Buddhism. And most "recipients" came to be such through Indian
missionaries and translators. In early Tibet, for example,
Buddhist teachings were only considered legitamite if written in
Sanskrit. And Indian teachings are said to have entered Egyptian
thought via the famous library at Alexandria.

<<<By the time the theosophical doctrines expounded in the
Mahatma Letters, the references to ancient India had become so
central to theosophy as to
motivate Alfred Sinnet to choose to name the new doctrine
Esoteric Buddhism. Blavatsky herself was hardly overjoyed by
Sinnet's equation, calling his book 'an excellent work with a
very unfortunat title.>>>

JERRY: Here I have to agree with Blavatsky. Sinnet's book should
have been titled Exoteric Buddhism. There is, in point of fact,
little to no esotericism in it. Where are the 4 Nobel truths?
Where is vajrayana or tantricism? Where is the meaning of
mandalas and mantras revealed?

<<<The India that has entered theosophy however is an imagined
India. Throughout Blavatsky's work, the Orient continues to be a
homogenized and
generalized culture.>>>

JERRY: Yes, especially when viewed from our 21st century
perspective. There are many errors in her teachings of Buddhism
too, which we all must acknowledge in light of the countless
excellent English translations now available. But, for her time
and with the tools that she had at hand, I think she did a
princely job.

<<<In the Mahatma Letters there are passages where Tibetan lamas
and Theravada (Pali) scriptures coexist without any sense of the

JERRY: Agreed. I don't think Blavatsky was aware of all of the
various schools and levels of Tibetan teachings. Her Masters
certainly should have been, but perhaps they preferred not to go
into that in their letters, I don't know. In fairness, HH the
Dali Lama has said that all levels of Tibetan Buddhism are
"right" but some simply go farther than others in expounding the
esoteric teachings.

<<< Items of theosophical vocabulary are taken from Sanskrit or
coined in a kind of Theosophical Hybrid Sanskrit.>>>

JERRY: Agreed. I consider the poor Theosophical terminology to be
one of the major reasons that Theosophy never caught on with the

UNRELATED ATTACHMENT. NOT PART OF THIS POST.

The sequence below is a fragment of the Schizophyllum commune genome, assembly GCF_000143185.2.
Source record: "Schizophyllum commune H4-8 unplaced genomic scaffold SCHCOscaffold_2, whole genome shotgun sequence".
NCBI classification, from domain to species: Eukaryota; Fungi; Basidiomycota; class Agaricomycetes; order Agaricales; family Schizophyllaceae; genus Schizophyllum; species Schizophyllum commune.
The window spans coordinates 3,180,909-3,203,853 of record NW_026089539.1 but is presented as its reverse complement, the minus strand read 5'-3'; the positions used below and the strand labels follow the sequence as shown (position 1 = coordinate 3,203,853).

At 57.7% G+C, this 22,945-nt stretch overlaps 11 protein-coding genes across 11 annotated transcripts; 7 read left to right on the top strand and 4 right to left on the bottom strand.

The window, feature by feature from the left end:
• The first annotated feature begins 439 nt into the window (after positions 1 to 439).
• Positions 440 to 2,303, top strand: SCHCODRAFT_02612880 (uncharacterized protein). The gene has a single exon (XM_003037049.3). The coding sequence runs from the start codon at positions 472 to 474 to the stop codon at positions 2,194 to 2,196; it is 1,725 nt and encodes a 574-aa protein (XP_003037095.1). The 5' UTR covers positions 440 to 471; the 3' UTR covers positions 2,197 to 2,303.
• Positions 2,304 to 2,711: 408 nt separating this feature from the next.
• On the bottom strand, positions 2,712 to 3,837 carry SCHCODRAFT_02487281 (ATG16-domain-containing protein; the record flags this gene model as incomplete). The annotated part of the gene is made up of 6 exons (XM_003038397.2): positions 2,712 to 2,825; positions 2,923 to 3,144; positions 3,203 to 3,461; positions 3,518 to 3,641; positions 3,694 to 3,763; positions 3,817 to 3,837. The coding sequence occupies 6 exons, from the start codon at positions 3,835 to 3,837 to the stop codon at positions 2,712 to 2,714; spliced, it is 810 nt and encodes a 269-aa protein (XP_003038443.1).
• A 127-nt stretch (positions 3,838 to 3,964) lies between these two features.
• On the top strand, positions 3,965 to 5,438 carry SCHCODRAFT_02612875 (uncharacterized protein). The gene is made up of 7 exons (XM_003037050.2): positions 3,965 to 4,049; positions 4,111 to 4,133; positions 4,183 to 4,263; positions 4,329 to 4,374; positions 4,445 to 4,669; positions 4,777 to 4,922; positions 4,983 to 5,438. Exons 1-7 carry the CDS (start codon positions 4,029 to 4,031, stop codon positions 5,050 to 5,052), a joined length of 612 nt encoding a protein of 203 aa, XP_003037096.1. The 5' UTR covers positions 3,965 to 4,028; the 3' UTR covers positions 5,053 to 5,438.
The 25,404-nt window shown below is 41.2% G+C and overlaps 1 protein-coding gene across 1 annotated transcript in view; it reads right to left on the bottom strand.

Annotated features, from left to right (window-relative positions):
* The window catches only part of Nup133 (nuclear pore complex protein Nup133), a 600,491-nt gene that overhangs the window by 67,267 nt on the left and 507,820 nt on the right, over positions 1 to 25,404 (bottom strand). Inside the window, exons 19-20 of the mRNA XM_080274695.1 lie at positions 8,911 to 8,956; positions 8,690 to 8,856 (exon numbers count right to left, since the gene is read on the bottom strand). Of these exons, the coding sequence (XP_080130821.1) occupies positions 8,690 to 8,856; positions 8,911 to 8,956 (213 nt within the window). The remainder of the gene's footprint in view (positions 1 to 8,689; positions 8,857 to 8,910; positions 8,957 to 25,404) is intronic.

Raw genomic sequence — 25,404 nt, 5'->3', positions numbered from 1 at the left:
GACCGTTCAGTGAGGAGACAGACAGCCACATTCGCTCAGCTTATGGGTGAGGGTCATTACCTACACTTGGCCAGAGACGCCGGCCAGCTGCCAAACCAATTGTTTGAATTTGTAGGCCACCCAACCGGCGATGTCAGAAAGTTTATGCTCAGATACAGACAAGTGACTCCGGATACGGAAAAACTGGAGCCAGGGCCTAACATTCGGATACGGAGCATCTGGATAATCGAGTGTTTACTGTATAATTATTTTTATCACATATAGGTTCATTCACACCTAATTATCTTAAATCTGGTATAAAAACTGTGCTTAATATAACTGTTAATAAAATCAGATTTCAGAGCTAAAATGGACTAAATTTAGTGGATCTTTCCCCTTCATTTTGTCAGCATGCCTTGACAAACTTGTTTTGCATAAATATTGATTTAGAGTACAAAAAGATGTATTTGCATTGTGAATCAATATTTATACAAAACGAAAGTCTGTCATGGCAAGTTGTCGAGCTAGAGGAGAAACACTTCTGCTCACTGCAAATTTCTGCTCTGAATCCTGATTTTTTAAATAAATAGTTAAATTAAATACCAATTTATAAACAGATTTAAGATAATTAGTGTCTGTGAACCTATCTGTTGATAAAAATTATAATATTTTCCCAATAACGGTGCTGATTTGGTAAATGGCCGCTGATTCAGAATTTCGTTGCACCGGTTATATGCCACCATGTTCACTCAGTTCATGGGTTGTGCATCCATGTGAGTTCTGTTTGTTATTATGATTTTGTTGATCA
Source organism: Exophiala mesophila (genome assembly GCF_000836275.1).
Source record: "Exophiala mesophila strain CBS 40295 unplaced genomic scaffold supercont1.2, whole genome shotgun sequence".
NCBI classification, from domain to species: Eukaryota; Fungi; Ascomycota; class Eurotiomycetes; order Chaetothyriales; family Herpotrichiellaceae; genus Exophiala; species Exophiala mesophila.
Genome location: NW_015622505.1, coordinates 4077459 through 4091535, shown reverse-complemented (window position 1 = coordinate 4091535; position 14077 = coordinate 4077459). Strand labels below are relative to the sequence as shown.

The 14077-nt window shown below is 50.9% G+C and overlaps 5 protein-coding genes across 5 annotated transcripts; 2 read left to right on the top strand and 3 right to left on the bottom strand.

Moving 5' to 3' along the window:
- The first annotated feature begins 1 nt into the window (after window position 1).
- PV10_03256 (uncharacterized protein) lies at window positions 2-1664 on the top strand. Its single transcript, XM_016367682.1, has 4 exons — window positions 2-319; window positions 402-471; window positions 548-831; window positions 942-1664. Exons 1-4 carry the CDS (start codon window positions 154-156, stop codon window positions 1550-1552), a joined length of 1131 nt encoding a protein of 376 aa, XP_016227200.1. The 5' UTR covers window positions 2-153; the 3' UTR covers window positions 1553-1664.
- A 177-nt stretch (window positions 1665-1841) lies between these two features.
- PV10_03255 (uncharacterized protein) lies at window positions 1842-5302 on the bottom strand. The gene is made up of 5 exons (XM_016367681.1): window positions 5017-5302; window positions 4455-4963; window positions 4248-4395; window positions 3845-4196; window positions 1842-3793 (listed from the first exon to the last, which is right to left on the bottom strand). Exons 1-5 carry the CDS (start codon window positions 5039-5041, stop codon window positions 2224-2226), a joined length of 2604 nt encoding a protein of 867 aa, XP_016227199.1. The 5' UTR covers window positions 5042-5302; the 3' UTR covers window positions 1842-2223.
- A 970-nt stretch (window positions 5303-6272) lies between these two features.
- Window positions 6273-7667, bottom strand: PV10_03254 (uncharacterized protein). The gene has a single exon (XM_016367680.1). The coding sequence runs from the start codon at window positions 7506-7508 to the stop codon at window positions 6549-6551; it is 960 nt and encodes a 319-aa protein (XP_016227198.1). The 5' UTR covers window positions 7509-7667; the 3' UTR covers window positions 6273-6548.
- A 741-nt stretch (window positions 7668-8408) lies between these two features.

public, and the main reason why I usually put things in my own
words. Illogical terms like "dual monad" don't help anyone.

<<<Concepts are taken from Hindu or Budhist sources and subjected
to varying degrees of modification.>>>

JERRY: But not consciously/deliberately.

<<<It started with the idea of an "Oriental Cabbalah" in
Blavatsky's Hiraf article, wher she mentioned. The idea of an
"Oriental Cabbalah"was common in Western, esoteric circles
during the time of Blavatsky, but these where Western,
misconcepted ideas of the Orient of wich Blavatsky probably read
in the litterature of the time.>>>

JERRY: Agreed. She quotes from many experts of her day, and
therein got some wrong ideas. But again, for her time, I think
she did quite well, and she does have more correct things than

<<<It is rather in these quarters that we have to look for
expressions by HPB early on regarding "the eastern Cabalah" and
so on. ...
And as proof, it is a transformed version of exactly this,
"western" caballah of renaissance Italy instead of India, that
Blavatsky takes
as the foundation of her "synthesis" by. Blavatsky?s Globes in
the SD correspond with the Sephiroth, and her planes are
identical with those on the Tree of Life. All she did was to
re-arrange their positions so that they are circular or
chain-like instead of tree-like. Meaning the basis of this
structure is "western Cabbalah", and then gradually at the rate
she finds them, ads more and more Sanskrit names to it wich she
learned from Subba Row and so on.. >>>

JERRY: I have said this for years. Her figure in SD vol 1
compares her globes and planes with those of the Tree. Actually,
I prefer her arrangement, because it forces all motions and
forces to be circular. Few Theosophists understand this, and
image all sorts of weird things about the globes and planes,
trying to conceptualize on the basis of her own descriptions in
the SD, while knowing virtually nothing of the Qabala. The
origins of the Qabala, like the origins of her circular model,
make no difference to me at all. When used as a model of the
inner worlds, they work quite well. Thats enough for me.

<<<By the way I just finished reading "Integral Psychology" by
Ken Wilbur, (for a pro a discussion on it see;,1546
Do you know this book and how do you see this in relation to
other modern attempts of new paradigms. ? (see also; )
Wilbur had its first(long time ago) book published by Quest by
the way and also wrote some articles for Quest Magazine. Do you
think there is anybody today about to come up with a similar
synthesis as Blavatsky's, but using modern (21th century) source
? Brigitte>>>>>>

JERRY: I came across Wilber while working on my 2nd Ph.D.
minoring in transpersonal psychology. He is a leader in the
field. I do like most of his work, and I have several of his
books. He merges Theosophy, or at least theosophy and Eastern
ideas, with modern psychology, and I applaud him for it.

Jerry S.